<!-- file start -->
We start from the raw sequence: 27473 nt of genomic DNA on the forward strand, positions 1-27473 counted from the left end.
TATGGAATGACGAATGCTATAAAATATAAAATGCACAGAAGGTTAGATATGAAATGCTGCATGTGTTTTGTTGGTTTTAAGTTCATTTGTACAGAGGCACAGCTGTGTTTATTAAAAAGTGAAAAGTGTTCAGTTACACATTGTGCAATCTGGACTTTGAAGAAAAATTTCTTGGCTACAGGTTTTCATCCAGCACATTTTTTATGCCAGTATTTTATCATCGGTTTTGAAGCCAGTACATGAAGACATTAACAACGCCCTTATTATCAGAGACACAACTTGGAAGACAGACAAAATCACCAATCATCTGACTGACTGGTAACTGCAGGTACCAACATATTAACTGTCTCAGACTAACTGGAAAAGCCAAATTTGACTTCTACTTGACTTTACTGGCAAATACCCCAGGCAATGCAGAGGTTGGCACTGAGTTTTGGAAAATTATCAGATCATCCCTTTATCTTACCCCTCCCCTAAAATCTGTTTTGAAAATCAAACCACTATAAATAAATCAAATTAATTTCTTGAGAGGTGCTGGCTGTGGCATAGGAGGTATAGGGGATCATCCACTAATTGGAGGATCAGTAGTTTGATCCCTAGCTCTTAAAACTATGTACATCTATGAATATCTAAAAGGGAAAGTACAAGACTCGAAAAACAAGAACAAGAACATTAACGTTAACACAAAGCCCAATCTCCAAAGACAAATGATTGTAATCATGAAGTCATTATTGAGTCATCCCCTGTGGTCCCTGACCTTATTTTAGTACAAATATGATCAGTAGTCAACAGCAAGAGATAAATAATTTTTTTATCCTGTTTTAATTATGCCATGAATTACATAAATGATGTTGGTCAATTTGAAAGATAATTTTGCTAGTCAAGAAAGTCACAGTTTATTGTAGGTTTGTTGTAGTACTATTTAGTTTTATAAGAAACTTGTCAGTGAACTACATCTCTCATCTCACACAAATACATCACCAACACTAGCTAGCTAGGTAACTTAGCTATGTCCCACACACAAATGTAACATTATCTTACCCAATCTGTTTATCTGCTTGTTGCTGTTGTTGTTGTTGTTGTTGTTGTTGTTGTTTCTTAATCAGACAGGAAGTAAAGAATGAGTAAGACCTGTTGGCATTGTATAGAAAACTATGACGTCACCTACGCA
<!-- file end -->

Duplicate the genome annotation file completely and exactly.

We start from the raw sequence: 27473 nt of genomic DNA on the forward strand, positions 1-27473 counted from the left end.
TATGGAATGACGAATGCTATAAAATATAAAATGCACAGAAGGTTAGATATGAAATGCTGCATGTGTTTTGTTGGTTTTAAGTTCATTTGTACAGAGGCACAGCTGTGTTTATTAAAAAGTGAAAAGTGTTCAGTTACACATTGTGCAATCTGGACTTTGAAGAAAAATTTCTTGGCTACAGGTTTTCATCCAGCACATTTTTTATGCCAGTATTTTATCATCGGTTTTGAAGCCAGTACATGAAGACATTAACAACGCCCTTATTATCAGAGACACAACTTGGAAGACAGACAAAATCACCAATCATCTGACTGACTGGTAACTGCAGGTACCAACATATTAACTGTCTCAGACTAACTGGAAAAGCCAAATTTGACTTCTACTTGACTTTACTGGCAAATACCCCAGGCAATGCAGAGGTTGGCACTGAGTTTTGGAAAATTATCAGATCATCCCTTTATCTTACCCCTCCCCTAAAATCTGTTTTGAAAATCAAACCACTATAAATAAATCAAATTAATTTCTTGAGAGGTGCTGGCTGTGGCATAGGAGGTATAGGGGATCATCCACTAATTGGAGGATCAGTAGTTTGATCCCTAGCTCTTAAAACTATGTACATCTATGAATATCTAAAAGGGAAAGTACAAGACTCGAAAAACAAGAACAAGAACATTAACGTTAACACAAAGCCCAATCTCCAAAGACAAATGATTGTAATCATGAAGTCATTATTGAGTCATCCCCTGTGGTCCCTGACCTTATTTTAGTACAAATATGATCAGTAGTCAACAGCAAGAGATAAATAATTTTTTTATCCTGTTTTAATTATGCCATGAATTACATAAATGATGTTGGTCAATTTGAAAGATAATTTTGCTAGTCAAGAAAGTCACAGTTTATTGTAGGTTTGTTGTAGTACTATTTAGTTTTATAAGAAACTTGTCAGTGAACTACATCTCTCATCTCACACAAATACATCACCAACACTAGCTAGCTAGGTAACTTAGCTATGTCCCACACACAAATGTAACATTATCTTACCCAATCTGTTTATCTGCTTGTTGCTGTTGTTGTTGTTGTTGTTGTTGTTGTTGTTTCTTAATCAGACAGGAAGTAAAGAATGAGTAAGACCTGTTGGCATTGTATAGAAAACTATGACGTCACCTACGCA